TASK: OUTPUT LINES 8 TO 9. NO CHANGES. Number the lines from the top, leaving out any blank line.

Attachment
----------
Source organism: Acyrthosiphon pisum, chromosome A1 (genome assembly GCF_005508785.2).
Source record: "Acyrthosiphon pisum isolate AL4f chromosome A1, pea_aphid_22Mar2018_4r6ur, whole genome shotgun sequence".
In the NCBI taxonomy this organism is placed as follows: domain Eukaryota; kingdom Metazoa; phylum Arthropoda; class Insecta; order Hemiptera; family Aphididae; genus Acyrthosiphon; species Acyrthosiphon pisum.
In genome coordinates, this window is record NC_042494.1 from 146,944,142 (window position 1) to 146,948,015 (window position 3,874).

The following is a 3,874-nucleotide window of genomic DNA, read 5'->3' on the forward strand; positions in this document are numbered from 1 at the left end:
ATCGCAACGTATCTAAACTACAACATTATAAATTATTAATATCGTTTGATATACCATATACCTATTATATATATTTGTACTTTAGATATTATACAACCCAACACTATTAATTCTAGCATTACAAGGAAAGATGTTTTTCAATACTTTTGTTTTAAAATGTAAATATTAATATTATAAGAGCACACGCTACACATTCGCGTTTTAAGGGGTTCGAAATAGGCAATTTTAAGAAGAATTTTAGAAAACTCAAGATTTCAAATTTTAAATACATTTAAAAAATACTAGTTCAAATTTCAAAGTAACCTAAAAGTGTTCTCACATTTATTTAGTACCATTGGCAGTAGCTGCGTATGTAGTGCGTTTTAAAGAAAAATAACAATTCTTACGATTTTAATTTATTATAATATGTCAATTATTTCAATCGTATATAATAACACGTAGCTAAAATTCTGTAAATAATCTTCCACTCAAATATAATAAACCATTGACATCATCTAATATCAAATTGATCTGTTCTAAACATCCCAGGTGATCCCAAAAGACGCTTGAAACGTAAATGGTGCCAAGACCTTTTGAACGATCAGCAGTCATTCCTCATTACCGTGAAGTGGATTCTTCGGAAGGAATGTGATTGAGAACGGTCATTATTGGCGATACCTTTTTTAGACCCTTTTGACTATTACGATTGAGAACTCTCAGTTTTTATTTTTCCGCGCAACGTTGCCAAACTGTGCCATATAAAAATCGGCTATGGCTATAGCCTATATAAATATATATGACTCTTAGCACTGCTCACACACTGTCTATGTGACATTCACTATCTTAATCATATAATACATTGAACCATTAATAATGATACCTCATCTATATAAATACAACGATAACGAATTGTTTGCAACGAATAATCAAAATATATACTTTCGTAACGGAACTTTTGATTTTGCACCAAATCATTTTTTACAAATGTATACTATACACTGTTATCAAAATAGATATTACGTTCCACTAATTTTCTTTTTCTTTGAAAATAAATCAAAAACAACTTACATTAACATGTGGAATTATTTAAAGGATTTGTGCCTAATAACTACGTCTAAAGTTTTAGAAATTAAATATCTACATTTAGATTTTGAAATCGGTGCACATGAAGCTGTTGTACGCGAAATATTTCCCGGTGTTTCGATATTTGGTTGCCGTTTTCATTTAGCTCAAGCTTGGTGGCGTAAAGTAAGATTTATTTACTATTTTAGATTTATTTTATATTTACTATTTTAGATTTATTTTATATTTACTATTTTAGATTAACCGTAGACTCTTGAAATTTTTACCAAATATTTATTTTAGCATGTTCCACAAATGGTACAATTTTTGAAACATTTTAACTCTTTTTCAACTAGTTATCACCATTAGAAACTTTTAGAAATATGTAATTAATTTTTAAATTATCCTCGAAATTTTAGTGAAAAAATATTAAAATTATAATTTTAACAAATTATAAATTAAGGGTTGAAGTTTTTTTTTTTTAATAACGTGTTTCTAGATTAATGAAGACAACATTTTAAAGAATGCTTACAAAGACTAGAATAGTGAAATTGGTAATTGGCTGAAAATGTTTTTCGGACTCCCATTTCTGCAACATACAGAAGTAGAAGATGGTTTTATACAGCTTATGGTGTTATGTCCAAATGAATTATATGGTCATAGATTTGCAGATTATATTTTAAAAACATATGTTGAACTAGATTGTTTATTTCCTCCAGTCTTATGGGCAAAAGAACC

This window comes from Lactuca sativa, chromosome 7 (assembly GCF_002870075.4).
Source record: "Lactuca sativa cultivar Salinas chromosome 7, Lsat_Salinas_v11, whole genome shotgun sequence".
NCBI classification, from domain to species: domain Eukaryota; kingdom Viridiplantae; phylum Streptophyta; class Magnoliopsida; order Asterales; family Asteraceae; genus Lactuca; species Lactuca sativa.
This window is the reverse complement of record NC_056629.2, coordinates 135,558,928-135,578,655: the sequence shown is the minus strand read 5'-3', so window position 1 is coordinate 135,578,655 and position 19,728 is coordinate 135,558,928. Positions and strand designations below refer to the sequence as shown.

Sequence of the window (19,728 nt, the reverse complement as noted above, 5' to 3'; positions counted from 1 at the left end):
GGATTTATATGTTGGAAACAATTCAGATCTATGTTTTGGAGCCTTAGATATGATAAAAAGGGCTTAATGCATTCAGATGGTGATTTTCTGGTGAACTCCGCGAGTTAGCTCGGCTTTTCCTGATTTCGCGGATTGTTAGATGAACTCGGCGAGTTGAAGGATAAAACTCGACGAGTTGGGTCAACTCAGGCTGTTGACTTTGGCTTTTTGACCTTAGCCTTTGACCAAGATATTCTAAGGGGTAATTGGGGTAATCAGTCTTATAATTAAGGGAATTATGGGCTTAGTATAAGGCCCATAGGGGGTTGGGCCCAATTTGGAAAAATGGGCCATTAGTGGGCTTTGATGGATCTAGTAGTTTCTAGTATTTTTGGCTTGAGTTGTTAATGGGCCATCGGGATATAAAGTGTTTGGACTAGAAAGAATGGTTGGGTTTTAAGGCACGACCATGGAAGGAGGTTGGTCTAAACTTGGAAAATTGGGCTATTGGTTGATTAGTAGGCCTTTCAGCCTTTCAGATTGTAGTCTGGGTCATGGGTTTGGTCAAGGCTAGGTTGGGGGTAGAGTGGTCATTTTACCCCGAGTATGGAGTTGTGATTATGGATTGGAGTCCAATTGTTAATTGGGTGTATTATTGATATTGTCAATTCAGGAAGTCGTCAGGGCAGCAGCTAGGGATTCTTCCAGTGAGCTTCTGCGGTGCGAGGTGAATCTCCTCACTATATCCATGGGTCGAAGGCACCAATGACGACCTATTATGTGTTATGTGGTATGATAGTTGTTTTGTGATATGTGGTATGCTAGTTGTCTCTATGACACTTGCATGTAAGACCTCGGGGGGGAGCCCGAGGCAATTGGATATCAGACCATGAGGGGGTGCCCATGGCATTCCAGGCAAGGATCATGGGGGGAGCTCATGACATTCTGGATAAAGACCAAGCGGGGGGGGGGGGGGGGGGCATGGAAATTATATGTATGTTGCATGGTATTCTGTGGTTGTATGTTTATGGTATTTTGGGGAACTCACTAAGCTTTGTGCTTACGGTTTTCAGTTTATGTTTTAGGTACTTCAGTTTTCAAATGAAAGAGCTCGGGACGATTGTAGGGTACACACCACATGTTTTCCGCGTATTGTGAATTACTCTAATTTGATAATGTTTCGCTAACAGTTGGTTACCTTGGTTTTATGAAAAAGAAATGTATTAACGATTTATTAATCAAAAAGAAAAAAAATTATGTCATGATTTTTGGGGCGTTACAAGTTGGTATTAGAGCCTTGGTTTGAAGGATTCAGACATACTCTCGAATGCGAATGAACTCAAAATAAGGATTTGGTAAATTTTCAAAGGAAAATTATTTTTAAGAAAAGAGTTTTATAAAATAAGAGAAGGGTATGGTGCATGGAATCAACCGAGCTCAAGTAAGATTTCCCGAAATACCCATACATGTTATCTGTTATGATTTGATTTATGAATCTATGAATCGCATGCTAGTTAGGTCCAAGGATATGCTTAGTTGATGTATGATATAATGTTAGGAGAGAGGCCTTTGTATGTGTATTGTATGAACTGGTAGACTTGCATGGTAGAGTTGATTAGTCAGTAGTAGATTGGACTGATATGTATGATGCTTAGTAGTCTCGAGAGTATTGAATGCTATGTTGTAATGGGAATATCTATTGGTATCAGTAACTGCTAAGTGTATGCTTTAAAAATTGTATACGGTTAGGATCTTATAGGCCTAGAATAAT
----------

Source record: "Lactuca sativa cultivar Salinas chromosome 7, Lsat_Salinas_v11, whole genome shotgun sequence".
NCBI classification, from domain to species: domain Eukaryota; kingdom Viridiplantae; phylum Streptophyta; class Magnoliopsida; order Asterales; family Asteraceae; genus Lactuca; species Lactuca sativa.